From Dave Black:

One of the reasons I oppose the professionalization of pastoral ministry is because I believe that Jesus would have opposed it. He demonstrated that kingdom ministry meant personal interest in other people as demonstrated by intercessory prayer and by deeds of selfless love. He prayed for His disciples on the night He was betrayed, and He constantly showed personal and even sacrificial interest in the well-being of others. His ministry was person-centered. The practical effect of Christ's ministry upon ecclesiology is twofold: All believers are priests by the fact that they are one with Christ, and all believers are ambassadors for Christ because He Himself has committed to us the ministry of reconciliation. As Catholic theologian Hans K√ľng puts it in his voluminous work The Church (p. 473):

"The abolition of a special priestly caste and its replacement by the priesthood of the one new and eternal high priest has as its strange and yet logical consequence the fact that all believers share in a universal priesthood."

Church for God

I think that (church) services should be for a purpose, like a wedding or a memorial, or a celebration. Gathering services should be serving one person: God. After God is served, people get served because God loves people.

How can we call it a "worship service" when the bulk of the time is given to a speech where we may or may not glean some insights into a passage of scripture. What about continually lifting up the author of the Holy scriptures? We've actually put learning about God or His ways above knowing God. Wouldn't it be absurd to be studying The Lord Of The Rings in a fellowship where J.R.R. Tolkien was present, or rumored to have been present in the past, but never or rarely asked to speak to us?

We have church and mission backwards

I believe that one of the reasons why some churches in America are ineffective and irrelevant is that we have let church forms and functions dictate our mission. God calls us to first be missionaries - not first define who we are and what we do (we're this type of people and we do these types of things), and then out of that; form our mission.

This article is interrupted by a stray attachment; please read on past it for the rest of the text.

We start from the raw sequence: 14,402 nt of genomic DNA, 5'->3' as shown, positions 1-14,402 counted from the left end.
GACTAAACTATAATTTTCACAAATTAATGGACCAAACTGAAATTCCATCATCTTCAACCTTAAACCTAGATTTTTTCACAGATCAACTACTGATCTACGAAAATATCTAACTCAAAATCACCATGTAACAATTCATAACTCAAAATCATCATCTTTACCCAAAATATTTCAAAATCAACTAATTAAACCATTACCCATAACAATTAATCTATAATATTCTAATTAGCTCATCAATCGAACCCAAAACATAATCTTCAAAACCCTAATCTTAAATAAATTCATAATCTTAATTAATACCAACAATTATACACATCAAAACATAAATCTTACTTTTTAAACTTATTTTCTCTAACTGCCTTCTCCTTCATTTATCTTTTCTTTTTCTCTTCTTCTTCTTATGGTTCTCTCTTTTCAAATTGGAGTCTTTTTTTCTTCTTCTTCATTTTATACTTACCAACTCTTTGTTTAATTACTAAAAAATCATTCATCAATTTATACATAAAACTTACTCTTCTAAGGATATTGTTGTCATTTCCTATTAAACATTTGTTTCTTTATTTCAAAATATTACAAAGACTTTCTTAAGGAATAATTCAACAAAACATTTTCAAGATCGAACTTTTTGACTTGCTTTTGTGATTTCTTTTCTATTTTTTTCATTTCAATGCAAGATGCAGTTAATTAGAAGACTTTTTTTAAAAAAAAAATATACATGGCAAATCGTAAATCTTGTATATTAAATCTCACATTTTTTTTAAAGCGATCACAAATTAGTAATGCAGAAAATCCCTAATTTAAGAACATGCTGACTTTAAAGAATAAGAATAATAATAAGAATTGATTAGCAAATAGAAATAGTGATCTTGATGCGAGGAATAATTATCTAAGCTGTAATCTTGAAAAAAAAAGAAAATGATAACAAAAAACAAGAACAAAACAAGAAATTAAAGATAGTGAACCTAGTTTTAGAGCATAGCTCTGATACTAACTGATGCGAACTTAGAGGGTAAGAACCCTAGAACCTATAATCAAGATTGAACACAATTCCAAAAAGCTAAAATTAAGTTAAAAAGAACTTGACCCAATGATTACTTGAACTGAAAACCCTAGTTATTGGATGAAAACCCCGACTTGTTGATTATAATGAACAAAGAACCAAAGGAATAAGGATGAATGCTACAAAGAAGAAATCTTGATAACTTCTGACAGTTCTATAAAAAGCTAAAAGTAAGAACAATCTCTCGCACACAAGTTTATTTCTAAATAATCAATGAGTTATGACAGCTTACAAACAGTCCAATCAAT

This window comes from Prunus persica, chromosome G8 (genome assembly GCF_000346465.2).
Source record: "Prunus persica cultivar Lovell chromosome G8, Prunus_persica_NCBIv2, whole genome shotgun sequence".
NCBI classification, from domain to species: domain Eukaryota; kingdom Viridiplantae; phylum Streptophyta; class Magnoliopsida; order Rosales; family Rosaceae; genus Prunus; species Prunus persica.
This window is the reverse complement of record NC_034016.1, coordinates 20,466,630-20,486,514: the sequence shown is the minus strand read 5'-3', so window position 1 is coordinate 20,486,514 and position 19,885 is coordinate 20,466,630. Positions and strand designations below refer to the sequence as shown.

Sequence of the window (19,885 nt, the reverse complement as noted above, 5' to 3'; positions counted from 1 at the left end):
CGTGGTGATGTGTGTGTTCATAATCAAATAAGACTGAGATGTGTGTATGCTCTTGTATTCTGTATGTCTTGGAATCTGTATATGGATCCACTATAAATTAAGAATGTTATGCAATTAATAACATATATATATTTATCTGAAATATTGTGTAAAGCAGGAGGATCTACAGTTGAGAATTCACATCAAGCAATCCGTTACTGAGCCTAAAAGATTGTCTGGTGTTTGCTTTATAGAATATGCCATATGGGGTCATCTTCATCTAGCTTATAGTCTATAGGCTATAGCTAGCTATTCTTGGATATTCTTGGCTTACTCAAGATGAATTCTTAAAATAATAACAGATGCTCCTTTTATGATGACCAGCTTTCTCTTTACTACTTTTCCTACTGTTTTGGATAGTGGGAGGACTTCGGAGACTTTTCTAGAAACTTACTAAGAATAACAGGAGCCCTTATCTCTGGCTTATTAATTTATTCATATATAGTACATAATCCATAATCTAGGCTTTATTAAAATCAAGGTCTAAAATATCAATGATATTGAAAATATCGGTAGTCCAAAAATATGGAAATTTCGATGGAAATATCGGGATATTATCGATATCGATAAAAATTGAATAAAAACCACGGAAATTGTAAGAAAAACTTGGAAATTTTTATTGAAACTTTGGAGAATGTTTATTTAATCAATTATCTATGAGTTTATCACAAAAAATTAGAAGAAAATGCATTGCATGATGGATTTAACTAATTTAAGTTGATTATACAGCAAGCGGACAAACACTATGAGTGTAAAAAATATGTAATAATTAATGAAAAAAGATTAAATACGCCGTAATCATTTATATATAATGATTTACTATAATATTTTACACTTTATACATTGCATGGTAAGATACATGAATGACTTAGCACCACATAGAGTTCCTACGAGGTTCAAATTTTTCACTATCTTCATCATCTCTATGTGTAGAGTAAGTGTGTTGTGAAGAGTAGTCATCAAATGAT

A lost message, lost doctrine, lost way of the Christian is that all Christians are missionaries. As soon as you believe, you are a missionary.

Most Christians in America go to church services a lot and go on missions a little. It should be the other way around.

You might be asking, "where does mission come from?" The answer is God. At the center of everything is God. In the beginning, God. God created man and man fell. Then God began to reveal his plan to redeem man, culminating in God's sending his only son on the mission that we read about in the four Gospel (good news) books. For God so loved the world that he sent his only Son.

God sent Jesus on a mission. Jesus, by The Spirit of God, sends Christians on his mission. New Christians are birthed within the mission work or context and form church. Can pre-Christians find Christ in the church gatherings or meetings? Of course. That's not my point. My point is that evangelism comes before church formation or that church formation comes from your evangelism. How your church looks will depend on who your church is. So your church can become any form, depending on the people. In many churches today, the form is set and then many people don't fit. That's backwards. It ought not be that way.

Sky Links, 1-19-19